Copyright © Justin W. Moore
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Location: Palo Duro Canyon State Park (Canyon, Texas)
Time of Year: Late July
Weather: Sunny and hot, high 100+ degrees
Activities: Hiking, photography
Palo Duro Canyon State Park is, by far, one of the most beautiful Texas parks we have had the pleasure to visit. After spending the prior three days in Colorado’s Rocky Mountain National Park, we found the rugged canyonlands of Palo Duro provided an especially stark and memorable contrast. In just ten hours of highway travel, the snow-capped mountains surrounding Estes Park, Colorado, gave way to the vibrant red, purple, yellow, and orange hues of Palo Duro’s 800-foot-high canyon walls. Sounds heavenly, right?
When we began our hike at 9 AM, temperatures were already creeping into the mid-90’s. At approximately 2.5 miles in length (5 miles round-trip), the Lighthouse Trail requires three to four hours to hike. Back home in South Texas, Justin and I routinely wake up at 5 or 6 AM to reach our hiking destinations when they open at 8 AM; ideally, this allows us to complete dayhikes before the worst heat of the day (noon to 4 PM). Canyon hiking in Texas’ Panhandle, we soon discovered, poses some unique challenges at any hour.
There’s a reason the park store sells T-shirts with the slogan:
"30 miles from water, 2 miles from hell"
Armed with one liter of water per person, the six of us set off down the Lighthouse Trail, marveling at the view as we went. With the exception of the last .2 miles of trail, the entire hike is deceptively easy, consisting of a relatively gentle grade over hard-packed clay and occasional sand. We hiked at a fairly swift pace, stopping only briefly while Justin took photographs. Our pace ground to a near-standstill at the 2.3-mile marker where the trail becomes extremely steep and difficult to negotiate. Trail’s end brought two rewards — a steady breeze and the 75-foot-tall Lighthouse formation looming directly before our eyes.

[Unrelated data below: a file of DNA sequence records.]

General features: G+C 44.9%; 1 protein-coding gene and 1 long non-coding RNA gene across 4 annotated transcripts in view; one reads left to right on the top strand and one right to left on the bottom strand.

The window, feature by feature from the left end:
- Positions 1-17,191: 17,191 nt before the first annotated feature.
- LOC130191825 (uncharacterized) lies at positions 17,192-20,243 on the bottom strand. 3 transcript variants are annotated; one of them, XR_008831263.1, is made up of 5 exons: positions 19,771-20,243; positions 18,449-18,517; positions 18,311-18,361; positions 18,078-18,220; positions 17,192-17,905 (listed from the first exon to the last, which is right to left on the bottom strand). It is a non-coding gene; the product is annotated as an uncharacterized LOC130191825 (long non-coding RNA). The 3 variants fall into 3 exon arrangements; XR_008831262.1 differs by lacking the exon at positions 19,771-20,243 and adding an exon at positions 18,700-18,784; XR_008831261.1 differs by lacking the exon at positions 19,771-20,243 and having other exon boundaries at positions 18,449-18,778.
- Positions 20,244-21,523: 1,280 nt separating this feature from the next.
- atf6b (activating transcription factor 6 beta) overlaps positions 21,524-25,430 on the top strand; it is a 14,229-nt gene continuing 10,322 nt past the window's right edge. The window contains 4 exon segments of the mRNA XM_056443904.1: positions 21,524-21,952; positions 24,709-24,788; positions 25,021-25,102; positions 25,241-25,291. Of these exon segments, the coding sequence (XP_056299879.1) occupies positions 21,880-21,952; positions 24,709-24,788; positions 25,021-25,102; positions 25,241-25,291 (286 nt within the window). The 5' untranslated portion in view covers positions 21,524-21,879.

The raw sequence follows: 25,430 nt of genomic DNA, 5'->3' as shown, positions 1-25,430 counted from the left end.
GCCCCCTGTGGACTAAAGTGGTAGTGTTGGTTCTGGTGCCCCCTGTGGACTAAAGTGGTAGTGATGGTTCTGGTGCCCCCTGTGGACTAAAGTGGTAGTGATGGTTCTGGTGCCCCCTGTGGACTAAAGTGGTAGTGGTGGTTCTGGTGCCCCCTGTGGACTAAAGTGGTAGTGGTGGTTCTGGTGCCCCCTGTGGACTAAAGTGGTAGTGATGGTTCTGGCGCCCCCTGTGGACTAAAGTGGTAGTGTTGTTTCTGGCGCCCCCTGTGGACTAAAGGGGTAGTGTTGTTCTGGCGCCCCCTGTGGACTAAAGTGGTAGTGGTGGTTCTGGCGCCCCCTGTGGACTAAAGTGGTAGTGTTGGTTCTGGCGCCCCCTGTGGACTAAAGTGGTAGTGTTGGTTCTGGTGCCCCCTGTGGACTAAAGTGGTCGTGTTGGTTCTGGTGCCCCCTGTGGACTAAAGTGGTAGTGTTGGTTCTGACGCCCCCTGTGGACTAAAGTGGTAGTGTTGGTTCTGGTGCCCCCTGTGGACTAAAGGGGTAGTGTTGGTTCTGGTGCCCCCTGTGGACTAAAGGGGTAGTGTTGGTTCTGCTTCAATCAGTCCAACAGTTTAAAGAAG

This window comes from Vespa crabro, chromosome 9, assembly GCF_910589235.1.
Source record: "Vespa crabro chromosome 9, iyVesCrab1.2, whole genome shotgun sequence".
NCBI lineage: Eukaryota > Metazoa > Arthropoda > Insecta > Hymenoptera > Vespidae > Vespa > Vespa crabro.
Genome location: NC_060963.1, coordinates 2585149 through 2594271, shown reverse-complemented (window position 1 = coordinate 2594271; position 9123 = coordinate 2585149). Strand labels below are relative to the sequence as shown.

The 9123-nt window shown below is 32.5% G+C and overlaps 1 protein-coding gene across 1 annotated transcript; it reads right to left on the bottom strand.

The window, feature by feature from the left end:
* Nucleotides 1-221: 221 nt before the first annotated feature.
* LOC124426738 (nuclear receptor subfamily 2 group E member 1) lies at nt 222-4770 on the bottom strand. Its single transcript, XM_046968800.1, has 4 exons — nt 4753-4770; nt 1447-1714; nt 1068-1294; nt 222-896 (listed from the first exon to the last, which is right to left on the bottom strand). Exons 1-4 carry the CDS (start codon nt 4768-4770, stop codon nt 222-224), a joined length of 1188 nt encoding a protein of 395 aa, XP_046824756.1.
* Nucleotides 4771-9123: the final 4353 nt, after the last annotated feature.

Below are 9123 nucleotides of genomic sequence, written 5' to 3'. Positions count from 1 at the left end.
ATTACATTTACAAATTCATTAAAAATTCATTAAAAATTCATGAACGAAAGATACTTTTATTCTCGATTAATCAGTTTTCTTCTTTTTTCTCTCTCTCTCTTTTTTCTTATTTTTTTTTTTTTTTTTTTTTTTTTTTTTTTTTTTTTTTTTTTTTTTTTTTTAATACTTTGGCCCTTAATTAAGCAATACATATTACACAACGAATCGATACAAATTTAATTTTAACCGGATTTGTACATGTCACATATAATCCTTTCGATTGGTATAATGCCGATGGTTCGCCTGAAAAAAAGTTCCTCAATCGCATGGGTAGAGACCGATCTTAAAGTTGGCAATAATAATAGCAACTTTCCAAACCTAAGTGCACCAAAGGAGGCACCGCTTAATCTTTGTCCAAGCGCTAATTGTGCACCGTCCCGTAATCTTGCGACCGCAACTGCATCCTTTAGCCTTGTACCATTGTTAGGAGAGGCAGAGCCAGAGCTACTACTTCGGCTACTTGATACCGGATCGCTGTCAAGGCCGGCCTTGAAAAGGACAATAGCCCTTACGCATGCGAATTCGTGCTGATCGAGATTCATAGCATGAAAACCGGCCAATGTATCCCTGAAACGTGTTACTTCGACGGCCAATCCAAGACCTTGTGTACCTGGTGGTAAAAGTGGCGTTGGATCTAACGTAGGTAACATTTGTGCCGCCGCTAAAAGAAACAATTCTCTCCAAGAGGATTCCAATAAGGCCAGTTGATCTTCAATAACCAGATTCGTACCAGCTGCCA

We took a much-needed pause atop the trail to drink our water and relax. After fifteen minutes or so, we headed back down the trail. It was about noon, and the temperature was at or just shy of 100 degrees Fahrenheit. Much of the return hike is extremely sketchy for me, as I began experiencing heat exhaustion, bordering on heat stroke. Make no mistake about it, this is not a bit of playful exaggeration; for a time, I honestly did not think I would make it back to the trailhead. I wish to thank Justin, Karen, and the rest of our group for ensuring we all completed the hike safely.
As an avid outdoorsperson with more than a touch of stubbornness, I felt keenly disgusted with myself after the hike. How could I have felt so ill, when I hike regularly year-round in South Texas? The Sierra Club Guide to Backpacking offers one explanation:
"…an attack of hyperthermia (heat stroke) is a signal to take it easy: the body has tried to handle a taxing combination of effort and heat, and failed. How did it fail? Probably by being unable to sweat profusely enough. In hot-weather hiking, one may have to perspire over two quarts an hour to stay healthily cool. Hardly anybody can do this on the first hot hike of the season. But as time goes on the body adapts to heat stress….An otherwise fit hiker needs about a week of intermittent exercise in a hot climate to make this adjustment. If you plan to hike the desert in the warmer part of the year, bear this in mind."
I’ve had that book since I started hiking on a regular basis over two and a half years ago. Living the experience first-hand, however, proved to be a far better teacher.
"One thorn of experience is worth a whole wilderness of warning." — James Russell Lowell